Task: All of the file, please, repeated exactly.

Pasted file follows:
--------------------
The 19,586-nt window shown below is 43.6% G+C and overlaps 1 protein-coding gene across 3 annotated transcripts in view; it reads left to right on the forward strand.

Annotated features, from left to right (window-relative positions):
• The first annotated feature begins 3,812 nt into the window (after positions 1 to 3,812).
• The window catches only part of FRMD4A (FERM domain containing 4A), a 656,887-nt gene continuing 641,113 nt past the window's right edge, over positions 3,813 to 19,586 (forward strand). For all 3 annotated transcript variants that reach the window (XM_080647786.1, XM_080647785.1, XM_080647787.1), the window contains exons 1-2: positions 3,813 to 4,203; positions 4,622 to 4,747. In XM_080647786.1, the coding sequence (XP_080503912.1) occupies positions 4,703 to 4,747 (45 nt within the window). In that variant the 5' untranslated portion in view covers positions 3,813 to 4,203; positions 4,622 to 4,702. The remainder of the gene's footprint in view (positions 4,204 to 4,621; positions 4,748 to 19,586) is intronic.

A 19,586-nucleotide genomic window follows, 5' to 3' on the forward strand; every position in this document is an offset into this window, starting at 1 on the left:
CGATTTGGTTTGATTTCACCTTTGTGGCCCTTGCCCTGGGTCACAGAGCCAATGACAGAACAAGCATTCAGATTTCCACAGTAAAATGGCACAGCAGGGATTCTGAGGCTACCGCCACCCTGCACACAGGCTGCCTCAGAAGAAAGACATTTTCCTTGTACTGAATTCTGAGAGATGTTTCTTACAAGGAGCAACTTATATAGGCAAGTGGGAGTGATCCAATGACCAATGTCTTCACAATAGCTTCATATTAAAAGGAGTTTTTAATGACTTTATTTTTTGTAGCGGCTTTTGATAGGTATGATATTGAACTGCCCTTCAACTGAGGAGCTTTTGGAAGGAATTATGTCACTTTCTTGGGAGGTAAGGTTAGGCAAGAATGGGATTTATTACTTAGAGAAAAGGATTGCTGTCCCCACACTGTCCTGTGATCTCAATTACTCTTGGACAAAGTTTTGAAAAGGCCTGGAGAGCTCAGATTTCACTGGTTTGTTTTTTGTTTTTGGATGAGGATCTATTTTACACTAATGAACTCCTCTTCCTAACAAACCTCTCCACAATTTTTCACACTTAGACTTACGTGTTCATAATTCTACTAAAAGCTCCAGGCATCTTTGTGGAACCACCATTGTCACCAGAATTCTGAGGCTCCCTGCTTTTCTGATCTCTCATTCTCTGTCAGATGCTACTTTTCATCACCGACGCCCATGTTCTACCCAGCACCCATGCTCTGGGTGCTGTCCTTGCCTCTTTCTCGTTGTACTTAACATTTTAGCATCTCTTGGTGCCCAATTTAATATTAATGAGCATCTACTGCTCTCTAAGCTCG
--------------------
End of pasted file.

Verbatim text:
The 19,586-nt window shown below is 43.6% G+C and overlaps 1 protein-coding gene across 3 annotated transcripts in view; it reads left to right on the forward strand.

Annotated features, from left to right (window-relative positions):
• The first annotated feature begins 3,812 nt into the window (after positions 1 to 3,812).
• The window catches only part of FRMD4A (FERM domain containing 4A), a 656,887-nt gene continuing 641,113 nt past the window's right edge, over positions 3,813 to 19,586 (forward strand). For all 3 annotated transcript variants that reach the window (XM_080647786.1, XM_080647785.1, XM_080647787.1), the window contains exons 1-2: positions 3,813 to 4,203; positions 4,622 to 4,747. In XM_080647786.1, the coding sequence (XP_080503912.1) occupies positions 4,703 to 4,747 (45 nt within the window). In that variant the 5' untranslated portion in view covers positions 3,813 to 4,203; positions 4,622 to 4,702. The remainder of the gene's footprint in view (positions 4,204 to 4,621; positions 4,748 to 19,586) is intronic.

A 19,586-nucleotide genomic window follows, 5' to 3' on the forward strand; every position in this document is an offset into this window, starting at 1 on the left:
CGATTTGGTTTGATTTCACCTTTGTGGCCCTTGCCCTGGGTCACAGAGCCAATGACAGAACAAGCATTCAGATTTCCACAGTAAAATGGCACAGCAGGGATTCTGAGGCTACCGCCACCCTGCACACAGGCTGCCTCAGAAGAAAGACATTTTCCTTGTACTGAATTCTGAGAGATGTTTCTTACAAGGAGCAACTTATATAGGCAAGTGGGAGTGATCCAATGACCAATGTCTTCACAATAGCTTCATATTAAAAGGAGTTTTTAATGACTTTATTTTTTGTAGCGGCTTTTGATAGGTATGATATTGAACTGCCCTTCAACTGAGGAGCTTTTGGAAGGAATTATGTCACTTTCTTGGGAGGTAAGGTTAGGCAAGAATGGGATTTATTACTTAGAGAAAAGGATTGCTGTCCCCACACTGTCCTGTGATCTCAATTACTCTTGGACAAAGTTTTGAAAAGGCCTGGAGAGCTCAGATTTCACTGGTTTGTTTTTTGTTTTTGGATGAGGATCTATTTTACACTAATGAACTCCTCTTCCTAACAAACCTCTCCACAATTTTTCACACTTAGACTTACGTGTTCATAATTCTACTAAAAGCTCCAGGCATCTTTGTGGAACCACCATTGTCACCAGAATTCTGAGGCTCCCTGCTTTTCTGATCTCTCATTCTCTGTCAGATGCTACTTTTCATCACCGACGCCCATGTTCTACCCAGCACCCATGCTCTGGGTGCTGTCCTTGCCTCTTTCTCGTTGTACTTAACATTTTAGCATCTCTTGGTGCCCAATTTAATATTAATGAGCATCTACTGCTCTCTAAGCTCG